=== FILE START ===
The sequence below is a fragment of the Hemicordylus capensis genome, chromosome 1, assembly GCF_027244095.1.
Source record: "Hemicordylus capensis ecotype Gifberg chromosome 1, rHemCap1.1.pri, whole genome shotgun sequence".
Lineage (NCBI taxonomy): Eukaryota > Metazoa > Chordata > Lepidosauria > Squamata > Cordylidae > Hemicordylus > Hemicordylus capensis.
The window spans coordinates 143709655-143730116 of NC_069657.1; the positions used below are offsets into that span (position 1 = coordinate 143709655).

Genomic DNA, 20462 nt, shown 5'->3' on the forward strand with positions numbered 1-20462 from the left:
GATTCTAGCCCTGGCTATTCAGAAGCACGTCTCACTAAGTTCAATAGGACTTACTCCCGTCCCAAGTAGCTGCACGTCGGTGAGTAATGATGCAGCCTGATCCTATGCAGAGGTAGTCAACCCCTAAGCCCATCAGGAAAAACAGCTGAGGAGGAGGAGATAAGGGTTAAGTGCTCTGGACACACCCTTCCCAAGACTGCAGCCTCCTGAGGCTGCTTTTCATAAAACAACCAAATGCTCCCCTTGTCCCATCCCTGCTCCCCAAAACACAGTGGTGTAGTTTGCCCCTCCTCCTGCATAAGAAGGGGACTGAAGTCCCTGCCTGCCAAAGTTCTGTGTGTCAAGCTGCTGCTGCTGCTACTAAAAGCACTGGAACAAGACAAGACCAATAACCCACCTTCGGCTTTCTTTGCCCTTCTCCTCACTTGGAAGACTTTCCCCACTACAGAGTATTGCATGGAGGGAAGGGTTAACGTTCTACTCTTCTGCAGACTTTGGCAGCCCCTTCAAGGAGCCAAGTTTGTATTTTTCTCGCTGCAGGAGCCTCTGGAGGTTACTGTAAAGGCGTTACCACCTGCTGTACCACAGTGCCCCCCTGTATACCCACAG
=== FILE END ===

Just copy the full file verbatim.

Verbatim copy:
The sequence below is a fragment of the Hemicordylus capensis genome, chromosome 1, assembly GCF_027244095.1.
Source record: "Hemicordylus capensis ecotype Gifberg chromosome 1, rHemCap1.1.pri, whole genome shotgun sequence".
Lineage (NCBI taxonomy): Eukaryota > Metazoa > Chordata > Lepidosauria > Squamata > Cordylidae > Hemicordylus > Hemicordylus capensis.
The window spans coordinates 143709655-143730116 of NC_069657.1; the positions used below are offsets into that span (position 1 = coordinate 143709655).

Genomic DNA, 20462 nt, shown 5'->3' on the forward strand with positions numbered 1-20462 from the left:
GATTCTAGCCCTGGCTATTCAGAAGCACGTCTCACTAAGTTCAATAGGACTTACTCCCGTCCCAAGTAGCTGCACGTCGGTGAGTAATGATGCAGCCTGATCCTATGCAGAGGTAGTCAACCCCTAAGCCCATCAGGAAAAACAGCTGAGGAGGAGGAGATAAGGGTTAAGTGCTCTGGACACACCCTTCCCAAGACTGCAGCCTCCTGAGGCTGCTTTTCATAAAACAACCAAATGCTCCCCTTGTCCCATCCCTGCTCCCCAAAACACAGTGGTGTAGTTTGCCCCTCCTCCTGCATAAGAAGGGGACTGAAGTCCCTGCCTGCCAAAGTTCTGTGTGTCAAGCTGCTGCTGCTGCTACTAAAAGCACTGGAACAAGACAAGACCAATAACCCACCTTCGGCTTTCTTTGCCCTTCTCCTCACTTGGAAGACTTTCCCCACTACAGAGTATTGCATGGAGGGAAGGGTTAACGTTCTACTCTTCTGCAGACTTTGGCAGCCCCTTCAAGGAGCCAAGTTTGTATTTTTCTCGCTGCAGGAGCCTCTGGAGGTTACTGTAAAGGCGTTACCACCTGCTGTACCACAGTGCCCCCCTGTATACCCACAG